Affectiva co-founder Rana el Kaliouby sees the use of computers to detect and interpret human facial expressions as the next logical step in the progression from keyboard to mouse to touchscreen to voice recognition.
The field of "affective computing" seeks to close the communication gap between human beings and machines by adding a new mode of interaction, including the nonverbal language of smiles, smirks, and raised eyebrows, according to el Kaliouby. She notes emotions can guide or inform our rational thinking, but they are missing from the digital experience. "Your smartphone knows who you are and where you are, but it doesn't know how you feel," el Kaliouby says. She believes devices could control a car or things in the home such as lighting, temperature, and music more effectively if they know how humans feel.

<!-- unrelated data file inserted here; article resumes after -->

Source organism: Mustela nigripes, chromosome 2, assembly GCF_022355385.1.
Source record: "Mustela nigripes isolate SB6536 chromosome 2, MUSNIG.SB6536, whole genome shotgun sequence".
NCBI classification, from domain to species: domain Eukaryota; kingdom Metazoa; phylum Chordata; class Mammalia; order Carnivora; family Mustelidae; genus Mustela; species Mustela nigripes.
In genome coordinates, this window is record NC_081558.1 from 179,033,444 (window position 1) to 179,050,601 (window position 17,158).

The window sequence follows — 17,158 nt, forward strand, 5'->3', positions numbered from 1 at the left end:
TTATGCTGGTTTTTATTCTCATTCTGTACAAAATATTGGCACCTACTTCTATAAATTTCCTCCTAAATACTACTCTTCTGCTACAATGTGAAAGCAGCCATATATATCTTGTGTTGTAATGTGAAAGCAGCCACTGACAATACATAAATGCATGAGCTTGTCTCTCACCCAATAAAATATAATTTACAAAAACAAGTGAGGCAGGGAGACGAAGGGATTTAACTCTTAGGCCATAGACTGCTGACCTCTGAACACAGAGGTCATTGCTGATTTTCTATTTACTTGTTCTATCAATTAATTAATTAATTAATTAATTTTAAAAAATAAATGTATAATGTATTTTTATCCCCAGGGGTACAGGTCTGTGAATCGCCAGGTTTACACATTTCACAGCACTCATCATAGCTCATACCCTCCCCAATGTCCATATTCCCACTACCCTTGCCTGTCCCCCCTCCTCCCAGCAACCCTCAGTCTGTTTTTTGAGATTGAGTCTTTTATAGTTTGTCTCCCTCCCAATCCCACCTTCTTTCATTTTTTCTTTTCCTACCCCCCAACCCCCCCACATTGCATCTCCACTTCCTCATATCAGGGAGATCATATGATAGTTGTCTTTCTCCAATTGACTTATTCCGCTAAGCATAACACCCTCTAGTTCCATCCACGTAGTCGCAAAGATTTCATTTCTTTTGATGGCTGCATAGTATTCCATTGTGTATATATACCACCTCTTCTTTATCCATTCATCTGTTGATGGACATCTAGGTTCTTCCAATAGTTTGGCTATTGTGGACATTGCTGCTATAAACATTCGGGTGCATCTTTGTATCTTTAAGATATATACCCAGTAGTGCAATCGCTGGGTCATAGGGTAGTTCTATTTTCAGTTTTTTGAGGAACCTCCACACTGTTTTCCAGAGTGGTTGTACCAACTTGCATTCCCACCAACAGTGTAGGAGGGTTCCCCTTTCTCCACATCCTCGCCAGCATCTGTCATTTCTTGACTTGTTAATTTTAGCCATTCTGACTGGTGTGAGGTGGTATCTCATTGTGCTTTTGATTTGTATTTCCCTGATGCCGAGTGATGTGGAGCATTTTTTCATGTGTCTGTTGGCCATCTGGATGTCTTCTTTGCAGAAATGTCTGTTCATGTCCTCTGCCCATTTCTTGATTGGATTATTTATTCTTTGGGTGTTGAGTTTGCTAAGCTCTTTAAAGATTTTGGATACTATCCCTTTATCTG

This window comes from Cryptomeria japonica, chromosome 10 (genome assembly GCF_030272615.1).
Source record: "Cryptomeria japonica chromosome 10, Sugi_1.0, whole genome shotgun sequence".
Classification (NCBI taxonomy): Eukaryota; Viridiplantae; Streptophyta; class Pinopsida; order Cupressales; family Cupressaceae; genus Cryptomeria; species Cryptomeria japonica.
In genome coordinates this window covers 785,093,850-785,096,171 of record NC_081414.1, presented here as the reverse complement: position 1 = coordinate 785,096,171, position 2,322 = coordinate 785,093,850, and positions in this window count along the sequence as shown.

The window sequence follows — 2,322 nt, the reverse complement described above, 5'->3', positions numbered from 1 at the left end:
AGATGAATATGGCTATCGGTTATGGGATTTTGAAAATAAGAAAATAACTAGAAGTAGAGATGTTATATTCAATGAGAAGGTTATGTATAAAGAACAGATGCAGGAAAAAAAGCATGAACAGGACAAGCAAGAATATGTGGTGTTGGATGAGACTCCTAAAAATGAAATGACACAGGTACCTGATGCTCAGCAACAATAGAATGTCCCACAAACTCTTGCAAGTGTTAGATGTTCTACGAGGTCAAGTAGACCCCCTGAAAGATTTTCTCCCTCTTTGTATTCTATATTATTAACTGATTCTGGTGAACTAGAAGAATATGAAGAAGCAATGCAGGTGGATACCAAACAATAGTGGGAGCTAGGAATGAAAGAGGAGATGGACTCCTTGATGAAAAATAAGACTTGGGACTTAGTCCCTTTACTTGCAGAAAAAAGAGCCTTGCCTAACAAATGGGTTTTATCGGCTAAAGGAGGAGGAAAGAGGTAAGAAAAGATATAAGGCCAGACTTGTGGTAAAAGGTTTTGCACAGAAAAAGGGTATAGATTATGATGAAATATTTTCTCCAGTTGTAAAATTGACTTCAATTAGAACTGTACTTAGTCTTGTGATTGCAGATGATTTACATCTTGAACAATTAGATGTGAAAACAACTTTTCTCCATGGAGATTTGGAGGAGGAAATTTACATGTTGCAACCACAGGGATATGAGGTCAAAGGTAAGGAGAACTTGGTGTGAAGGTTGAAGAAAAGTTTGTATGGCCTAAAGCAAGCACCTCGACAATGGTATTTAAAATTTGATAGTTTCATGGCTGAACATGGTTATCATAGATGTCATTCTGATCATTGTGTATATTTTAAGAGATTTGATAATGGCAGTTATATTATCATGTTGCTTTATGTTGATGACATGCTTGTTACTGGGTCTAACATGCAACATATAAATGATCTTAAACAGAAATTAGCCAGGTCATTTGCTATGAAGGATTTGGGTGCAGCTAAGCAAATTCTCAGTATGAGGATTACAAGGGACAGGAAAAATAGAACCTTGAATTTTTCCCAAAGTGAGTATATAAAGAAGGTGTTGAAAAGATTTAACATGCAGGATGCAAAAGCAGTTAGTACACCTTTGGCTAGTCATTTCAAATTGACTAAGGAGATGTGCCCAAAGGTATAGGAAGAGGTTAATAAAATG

The core customers of Affectiva have been advertising, marketing, and media companies, but el Kaliouby believes the company's technology will be a boon to healthcare when it comes to getting feedback from patients on drug testing or treatment programs.
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